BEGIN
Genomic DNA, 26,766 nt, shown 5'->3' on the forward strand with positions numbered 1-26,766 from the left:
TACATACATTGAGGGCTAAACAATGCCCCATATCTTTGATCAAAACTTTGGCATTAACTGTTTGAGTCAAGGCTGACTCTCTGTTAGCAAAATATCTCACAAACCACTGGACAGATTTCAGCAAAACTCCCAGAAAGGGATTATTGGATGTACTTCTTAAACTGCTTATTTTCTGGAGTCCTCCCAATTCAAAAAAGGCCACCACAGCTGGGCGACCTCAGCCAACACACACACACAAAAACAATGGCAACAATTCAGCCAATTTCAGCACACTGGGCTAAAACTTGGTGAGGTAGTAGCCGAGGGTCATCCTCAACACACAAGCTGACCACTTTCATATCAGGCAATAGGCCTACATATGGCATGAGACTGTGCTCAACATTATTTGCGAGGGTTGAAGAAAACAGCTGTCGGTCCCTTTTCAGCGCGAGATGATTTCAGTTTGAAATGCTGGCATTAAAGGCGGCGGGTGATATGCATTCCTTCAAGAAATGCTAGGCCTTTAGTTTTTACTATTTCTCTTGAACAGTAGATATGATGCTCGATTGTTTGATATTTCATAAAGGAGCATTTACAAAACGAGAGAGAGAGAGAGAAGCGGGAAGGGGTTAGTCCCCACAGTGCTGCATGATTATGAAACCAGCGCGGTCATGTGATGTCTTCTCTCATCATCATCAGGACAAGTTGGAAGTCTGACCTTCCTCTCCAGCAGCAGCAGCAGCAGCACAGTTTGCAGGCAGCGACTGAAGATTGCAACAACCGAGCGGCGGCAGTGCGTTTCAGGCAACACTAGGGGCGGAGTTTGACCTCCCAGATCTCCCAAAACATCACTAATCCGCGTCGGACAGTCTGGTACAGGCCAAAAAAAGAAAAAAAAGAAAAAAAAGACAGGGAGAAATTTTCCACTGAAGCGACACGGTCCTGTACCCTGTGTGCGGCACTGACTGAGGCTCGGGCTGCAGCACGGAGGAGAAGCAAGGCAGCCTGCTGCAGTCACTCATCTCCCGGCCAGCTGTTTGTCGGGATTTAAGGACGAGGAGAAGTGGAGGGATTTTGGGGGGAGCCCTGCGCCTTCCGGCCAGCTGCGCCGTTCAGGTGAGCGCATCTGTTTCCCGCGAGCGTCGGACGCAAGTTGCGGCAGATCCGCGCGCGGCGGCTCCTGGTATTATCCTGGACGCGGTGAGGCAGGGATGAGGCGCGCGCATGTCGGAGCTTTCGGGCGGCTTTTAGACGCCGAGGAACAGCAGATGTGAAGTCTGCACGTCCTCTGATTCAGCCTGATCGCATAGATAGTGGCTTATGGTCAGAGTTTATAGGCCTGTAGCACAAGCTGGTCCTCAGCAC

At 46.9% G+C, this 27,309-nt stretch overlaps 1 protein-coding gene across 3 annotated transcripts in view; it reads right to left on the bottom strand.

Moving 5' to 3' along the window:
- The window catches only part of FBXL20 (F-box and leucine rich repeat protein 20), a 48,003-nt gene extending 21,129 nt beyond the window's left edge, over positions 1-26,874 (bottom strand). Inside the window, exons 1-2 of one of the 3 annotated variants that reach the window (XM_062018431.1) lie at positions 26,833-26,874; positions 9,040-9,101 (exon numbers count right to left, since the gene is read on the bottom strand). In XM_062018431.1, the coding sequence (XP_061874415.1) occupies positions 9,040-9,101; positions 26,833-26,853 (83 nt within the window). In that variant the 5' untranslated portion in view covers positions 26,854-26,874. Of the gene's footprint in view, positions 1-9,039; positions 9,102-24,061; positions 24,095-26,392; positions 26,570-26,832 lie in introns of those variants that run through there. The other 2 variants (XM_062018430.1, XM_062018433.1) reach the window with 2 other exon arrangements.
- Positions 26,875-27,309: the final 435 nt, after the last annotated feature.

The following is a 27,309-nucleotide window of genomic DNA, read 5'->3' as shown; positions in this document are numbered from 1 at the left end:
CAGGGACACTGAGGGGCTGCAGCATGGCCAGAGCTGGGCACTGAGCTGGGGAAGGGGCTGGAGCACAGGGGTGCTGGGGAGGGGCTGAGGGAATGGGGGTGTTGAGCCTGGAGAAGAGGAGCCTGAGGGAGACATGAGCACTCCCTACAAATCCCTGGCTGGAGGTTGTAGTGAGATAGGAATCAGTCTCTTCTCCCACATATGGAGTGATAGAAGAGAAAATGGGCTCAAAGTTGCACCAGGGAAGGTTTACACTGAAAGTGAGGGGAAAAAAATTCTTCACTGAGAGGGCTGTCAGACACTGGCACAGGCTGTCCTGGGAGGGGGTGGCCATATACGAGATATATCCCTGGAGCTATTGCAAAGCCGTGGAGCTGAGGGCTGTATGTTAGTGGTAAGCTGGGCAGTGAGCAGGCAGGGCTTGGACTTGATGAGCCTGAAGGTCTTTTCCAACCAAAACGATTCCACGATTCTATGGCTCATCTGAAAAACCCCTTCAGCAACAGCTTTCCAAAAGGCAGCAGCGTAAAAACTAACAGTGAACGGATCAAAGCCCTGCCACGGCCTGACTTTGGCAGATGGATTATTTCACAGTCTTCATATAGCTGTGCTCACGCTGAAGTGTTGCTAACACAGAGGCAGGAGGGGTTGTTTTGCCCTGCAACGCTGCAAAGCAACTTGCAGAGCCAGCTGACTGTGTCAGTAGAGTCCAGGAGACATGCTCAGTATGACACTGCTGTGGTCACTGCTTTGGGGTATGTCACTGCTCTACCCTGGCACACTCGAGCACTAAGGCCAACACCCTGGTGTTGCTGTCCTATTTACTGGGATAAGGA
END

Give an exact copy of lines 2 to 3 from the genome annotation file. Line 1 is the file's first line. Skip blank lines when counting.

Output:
TACATACATTGAGGGCTAAACAATGCCCCATATCTTTGATCAAAACTTTGGCATTAACTGTTTGAGTCAAGGCTGACTCTCTGTTAGCAAAATATCTCACAAACCACTGGACAGATTTCAGCAAAACTCCCAGAAAGGGATTATTGGATGTACTTCTTAAACTGCTTATTTTCTGGAGTCCTCCCAATTCAAAAAAGGCCACCACAGCTGGGCGACCTCAGCCAACACACACACACAAAAACAATGGCAACAATTCAGCCAATTTCAGCACACTGGGCTAAAACTTGGTGAGGTAGTAGCCGAGGGTCATCCTCAACACACAAGCTGACCACTTTCATATCAGGCAATAGGCCTACATATGGCATGAGACTGTGCTCAACATTATTTGCGAGGGTTGAAGAAAACAGCTGTCGGTCCCTTTTCAGCGCGAGATGATTTCAGTTTGAAATGCTGGCATTAAAGGCGGCGGGTGATATGCATTCCTTCAAGAAATGCTAGGCCTTTAGTTTTTACTATTTCTCTTGAACAGTAGATATGATGCTCGATTGTTTGATATTTCATAAAGGAGCATTTACAAAACGAGAGAGAGAGAGAGAAGCGGGAAGGGGTTAGTCCCCACAGTGCTGCATGATTATGAAACCAGCGCGGTCATGTGATGTCTTCTCTCATCATCATCAGGACAAGTTGGAAGTCTGACCTTCCTCTCCAGCAGCAGCAGCAGCAGCACAGTTTGCAGGCAGCGACTGAAGATTGCAACAACCGAGCGGCGGCAGTGCGTTTCAGGCAACACTAGGGGCGGAGTTTGACCTCCCAGATCTCCCAAAACATCACTAATCCGCGTCGGACAGTCTGGTACAGGCCAAAAAAAGAAAAAAAAGAAAAAAAAGACAGGGAGAAATTTTCCACTGAAGCGACACGGTCCTGTACCCTGTGTGCGGCACTGACTGAGGCTCGGGCTGCAGCACGGAGGAGAAGCAAGGCAGCCTGCTGCAGTCACTCATCTCCCGGCCAGCTGTTTGTCGGGATTTAAGGACGAGGAGAAGTGGAGGGATTTTGGGGGGAGCCCTGCGCCTTCCGGCCAGCTGCGCCGTTCAGGTGAGCGCATCTGTTTCCCGCGAGCGTCGGACGCAAGTTGCGGCAGATCCGCGCGCGGCGGCTCCTGGTATTATCCTGGACGCGGTGAGGCAGGGATGAGGCGCGCGCATGTCGGAGCTTTCGGGCGGCTTTTAGACGCCGAGGAACAGCAGATGTGAAGTCTGCACGTCCTCTGATTCAGCCTGATCGCATAGATAGTGGCTTATGGTCAGAGTTTATAGGCCTGTAGCACAAGCTGGTCCTCAGCAC

At 46.9% G+C, this 27,309-nt stretch overlaps 1 protein-coding gene across 3 annotated transcripts in view; it reads right to left on the bottom strand.